Whatever you call this stuff (see Trivia below) it’s so easy to make that if you’ve never made it before you’ll wonder why. It’s simple, delicious, and versatile because you can put it to a lot of different uses – no need to go buying and chopping up Crunchie bars when you can make it quickly at home yourself. And it’s fun to make – but be careful and keep the kids away!
Makes enough portions for 10 people.
- 1 heaped teaspoon of bicarbonate of soda (about ¼ ounce / 8g)
- 8¾ ounces / 250g golden caster sugar
- 2 heaped tablespoons of runny honey
- 1¾ fluid ounces / 50ml water
Line a shallow baking tray about 10 x 14 inches / 25 x 35cm with greaseproof paper.
Have the ingredients all measured out and ready to go.
Stir the sugar, honey, and water into a medium heavy-bottomed saucepan then, using a sugar thermometer, heat until the caramel mixture reaches 150°C / 302°F. Be very careful as the caramel is extremely hot. After you have mixed in the ingredients and while it is heating up do not stir again.
As soon as it reaches the temperature, switch off the heat and add the bicarbonate of soda, whisking it quickly to combine it. Be careful – it will rapidly foam up the side and if your saucepan is not deep enough could overflow.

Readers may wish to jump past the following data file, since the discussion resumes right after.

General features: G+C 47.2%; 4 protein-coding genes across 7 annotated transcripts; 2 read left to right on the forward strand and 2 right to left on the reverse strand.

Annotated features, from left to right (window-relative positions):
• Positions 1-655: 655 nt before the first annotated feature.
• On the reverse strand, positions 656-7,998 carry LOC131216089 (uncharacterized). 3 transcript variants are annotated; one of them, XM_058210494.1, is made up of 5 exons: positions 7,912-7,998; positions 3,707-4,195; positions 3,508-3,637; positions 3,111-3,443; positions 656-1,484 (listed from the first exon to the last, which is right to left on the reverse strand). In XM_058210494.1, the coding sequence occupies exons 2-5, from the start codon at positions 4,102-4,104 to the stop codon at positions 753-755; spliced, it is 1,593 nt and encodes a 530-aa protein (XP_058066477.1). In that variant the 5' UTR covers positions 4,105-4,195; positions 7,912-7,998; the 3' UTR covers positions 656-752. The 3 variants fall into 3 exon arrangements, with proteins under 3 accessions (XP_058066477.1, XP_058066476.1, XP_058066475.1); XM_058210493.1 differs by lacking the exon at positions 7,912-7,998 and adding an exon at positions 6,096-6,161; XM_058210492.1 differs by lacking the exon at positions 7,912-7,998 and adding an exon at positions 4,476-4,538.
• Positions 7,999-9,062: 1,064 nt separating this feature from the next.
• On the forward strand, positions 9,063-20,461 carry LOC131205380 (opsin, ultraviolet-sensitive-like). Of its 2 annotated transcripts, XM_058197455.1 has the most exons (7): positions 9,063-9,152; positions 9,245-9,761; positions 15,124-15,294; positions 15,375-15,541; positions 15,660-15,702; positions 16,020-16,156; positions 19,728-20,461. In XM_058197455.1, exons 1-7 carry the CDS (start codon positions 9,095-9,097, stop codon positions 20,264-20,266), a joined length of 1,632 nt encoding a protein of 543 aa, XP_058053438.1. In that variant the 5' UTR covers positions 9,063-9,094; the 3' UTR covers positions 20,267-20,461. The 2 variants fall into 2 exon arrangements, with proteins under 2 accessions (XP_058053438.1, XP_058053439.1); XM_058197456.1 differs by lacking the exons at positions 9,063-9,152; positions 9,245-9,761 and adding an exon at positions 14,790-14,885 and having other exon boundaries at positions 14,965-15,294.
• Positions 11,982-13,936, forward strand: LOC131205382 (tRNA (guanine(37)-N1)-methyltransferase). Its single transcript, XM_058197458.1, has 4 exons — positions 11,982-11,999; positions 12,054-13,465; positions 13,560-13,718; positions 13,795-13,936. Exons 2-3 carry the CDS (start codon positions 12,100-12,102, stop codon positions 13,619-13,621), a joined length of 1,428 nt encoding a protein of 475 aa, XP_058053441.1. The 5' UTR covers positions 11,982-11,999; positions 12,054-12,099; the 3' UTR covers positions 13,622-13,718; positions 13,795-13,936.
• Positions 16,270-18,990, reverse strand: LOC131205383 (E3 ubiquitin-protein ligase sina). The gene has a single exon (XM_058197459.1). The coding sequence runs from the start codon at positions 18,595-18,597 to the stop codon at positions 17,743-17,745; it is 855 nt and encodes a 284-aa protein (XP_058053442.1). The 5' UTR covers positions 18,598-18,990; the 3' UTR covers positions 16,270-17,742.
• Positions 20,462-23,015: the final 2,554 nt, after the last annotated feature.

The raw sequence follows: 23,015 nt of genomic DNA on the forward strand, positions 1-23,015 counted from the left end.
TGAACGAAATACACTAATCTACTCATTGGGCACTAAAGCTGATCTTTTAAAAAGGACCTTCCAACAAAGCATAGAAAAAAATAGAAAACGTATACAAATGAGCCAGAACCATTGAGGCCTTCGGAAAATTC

Carefully pour the foaming caramel into the tray. Tilt the tray around to ensure it flows evenly to all sides and into the corners. Again, be very careful not to touch it.
Leave it to cool, then crack it into pieces.
There are many uses for honeycomb. It works well mixed with ice cream. But you can serve it on its own or with a garnish of melted chocolate and a fruit such as raspberries.
What we hear call honeycomb goes by a bewildering array of different names around the world. In the UK it is called cinder toffee, while in Northern Ireland it is yellowman. In the USA, it can vary state by state: Wisconsin calls it angel food candy, while other states have sea foam, sponge candy, and old fashioned puff (Massachusetts). In New Zealand it’s hokey pokey, in Canada sponge toffee, and in Scotland puff candy. In Korea, where they use white sugar, it’s oritaegi.